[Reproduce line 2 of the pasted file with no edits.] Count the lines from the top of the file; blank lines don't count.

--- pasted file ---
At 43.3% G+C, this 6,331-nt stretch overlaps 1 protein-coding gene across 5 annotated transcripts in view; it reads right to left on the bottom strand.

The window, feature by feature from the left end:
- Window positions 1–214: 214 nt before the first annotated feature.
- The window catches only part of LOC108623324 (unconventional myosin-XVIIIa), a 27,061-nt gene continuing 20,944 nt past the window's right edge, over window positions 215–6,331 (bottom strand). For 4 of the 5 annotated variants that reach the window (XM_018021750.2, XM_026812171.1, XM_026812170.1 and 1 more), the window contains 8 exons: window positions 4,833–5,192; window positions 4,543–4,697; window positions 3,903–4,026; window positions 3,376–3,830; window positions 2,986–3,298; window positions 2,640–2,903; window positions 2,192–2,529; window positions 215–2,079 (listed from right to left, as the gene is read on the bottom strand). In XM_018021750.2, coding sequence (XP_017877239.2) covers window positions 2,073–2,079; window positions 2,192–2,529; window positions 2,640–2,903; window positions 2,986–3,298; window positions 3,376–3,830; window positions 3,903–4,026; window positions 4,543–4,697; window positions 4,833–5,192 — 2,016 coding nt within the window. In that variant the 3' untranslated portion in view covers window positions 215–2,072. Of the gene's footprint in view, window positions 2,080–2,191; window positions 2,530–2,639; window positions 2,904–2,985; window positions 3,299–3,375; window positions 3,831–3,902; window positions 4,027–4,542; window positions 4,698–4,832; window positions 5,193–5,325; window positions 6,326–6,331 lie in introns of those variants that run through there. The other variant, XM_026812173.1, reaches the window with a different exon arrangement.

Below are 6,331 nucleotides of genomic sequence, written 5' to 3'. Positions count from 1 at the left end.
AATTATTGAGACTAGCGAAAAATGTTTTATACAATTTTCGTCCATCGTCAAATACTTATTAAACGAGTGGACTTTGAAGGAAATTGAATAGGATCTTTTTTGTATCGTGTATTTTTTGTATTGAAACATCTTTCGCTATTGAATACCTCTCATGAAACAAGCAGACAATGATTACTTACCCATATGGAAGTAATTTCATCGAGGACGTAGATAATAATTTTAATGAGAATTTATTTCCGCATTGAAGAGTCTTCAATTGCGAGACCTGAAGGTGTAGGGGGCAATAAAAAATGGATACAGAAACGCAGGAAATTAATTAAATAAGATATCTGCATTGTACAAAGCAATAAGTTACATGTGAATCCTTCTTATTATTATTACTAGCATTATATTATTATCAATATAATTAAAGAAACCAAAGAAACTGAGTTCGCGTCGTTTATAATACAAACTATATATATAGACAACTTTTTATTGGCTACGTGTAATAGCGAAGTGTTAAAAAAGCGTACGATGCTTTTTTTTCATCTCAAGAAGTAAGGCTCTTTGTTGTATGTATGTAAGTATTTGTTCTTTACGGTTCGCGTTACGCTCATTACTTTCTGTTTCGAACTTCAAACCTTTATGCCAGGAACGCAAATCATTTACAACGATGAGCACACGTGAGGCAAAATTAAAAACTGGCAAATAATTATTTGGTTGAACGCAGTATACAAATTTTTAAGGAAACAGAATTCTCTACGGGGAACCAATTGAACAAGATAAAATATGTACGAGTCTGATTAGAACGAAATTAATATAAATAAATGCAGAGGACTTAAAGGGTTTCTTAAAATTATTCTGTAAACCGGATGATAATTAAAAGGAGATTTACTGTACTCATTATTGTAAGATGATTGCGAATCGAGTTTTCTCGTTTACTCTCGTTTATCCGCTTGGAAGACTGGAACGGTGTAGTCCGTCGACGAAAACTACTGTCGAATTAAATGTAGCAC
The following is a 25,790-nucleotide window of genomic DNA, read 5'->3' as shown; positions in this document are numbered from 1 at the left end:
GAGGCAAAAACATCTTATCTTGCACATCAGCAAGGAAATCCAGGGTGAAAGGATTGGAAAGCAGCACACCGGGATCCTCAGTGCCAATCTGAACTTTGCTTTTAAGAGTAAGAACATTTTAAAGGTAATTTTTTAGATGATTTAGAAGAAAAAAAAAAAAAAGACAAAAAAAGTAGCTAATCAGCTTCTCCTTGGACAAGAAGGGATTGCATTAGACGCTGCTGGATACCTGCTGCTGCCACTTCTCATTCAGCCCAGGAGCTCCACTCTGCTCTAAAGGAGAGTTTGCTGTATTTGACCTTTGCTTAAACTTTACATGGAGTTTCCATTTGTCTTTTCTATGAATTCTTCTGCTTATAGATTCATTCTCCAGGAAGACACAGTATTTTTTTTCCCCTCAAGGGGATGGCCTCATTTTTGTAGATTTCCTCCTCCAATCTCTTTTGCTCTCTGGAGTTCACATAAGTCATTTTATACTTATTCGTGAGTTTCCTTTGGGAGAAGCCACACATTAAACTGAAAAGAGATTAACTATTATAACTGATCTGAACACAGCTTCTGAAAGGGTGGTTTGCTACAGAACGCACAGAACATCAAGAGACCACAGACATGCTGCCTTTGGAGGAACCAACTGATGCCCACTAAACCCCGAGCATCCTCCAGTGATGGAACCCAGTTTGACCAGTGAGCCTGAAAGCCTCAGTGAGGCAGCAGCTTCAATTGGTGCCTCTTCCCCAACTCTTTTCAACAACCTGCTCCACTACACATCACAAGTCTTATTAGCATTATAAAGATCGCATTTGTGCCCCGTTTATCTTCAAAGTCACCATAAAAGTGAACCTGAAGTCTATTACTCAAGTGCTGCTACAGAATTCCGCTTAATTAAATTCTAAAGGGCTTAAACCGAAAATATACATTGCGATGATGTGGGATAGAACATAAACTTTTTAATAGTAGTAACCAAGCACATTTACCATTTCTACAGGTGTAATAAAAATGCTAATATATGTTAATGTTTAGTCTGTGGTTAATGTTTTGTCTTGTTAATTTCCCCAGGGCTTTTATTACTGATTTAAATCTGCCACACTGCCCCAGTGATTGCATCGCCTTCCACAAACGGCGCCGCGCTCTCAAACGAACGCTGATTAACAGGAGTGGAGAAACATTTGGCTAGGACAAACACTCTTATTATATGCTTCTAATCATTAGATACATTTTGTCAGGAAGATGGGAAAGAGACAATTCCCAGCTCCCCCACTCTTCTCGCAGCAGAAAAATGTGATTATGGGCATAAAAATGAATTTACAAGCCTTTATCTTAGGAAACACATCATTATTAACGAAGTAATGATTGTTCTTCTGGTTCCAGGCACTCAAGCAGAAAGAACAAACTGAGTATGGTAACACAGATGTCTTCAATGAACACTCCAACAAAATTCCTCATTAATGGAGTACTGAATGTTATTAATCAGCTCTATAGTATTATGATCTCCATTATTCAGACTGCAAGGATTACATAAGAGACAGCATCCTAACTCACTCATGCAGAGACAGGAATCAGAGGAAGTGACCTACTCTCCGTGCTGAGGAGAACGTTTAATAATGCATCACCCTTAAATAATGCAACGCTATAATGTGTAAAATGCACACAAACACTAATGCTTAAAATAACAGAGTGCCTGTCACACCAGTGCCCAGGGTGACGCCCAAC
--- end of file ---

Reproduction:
The window, feature by feature from the left end: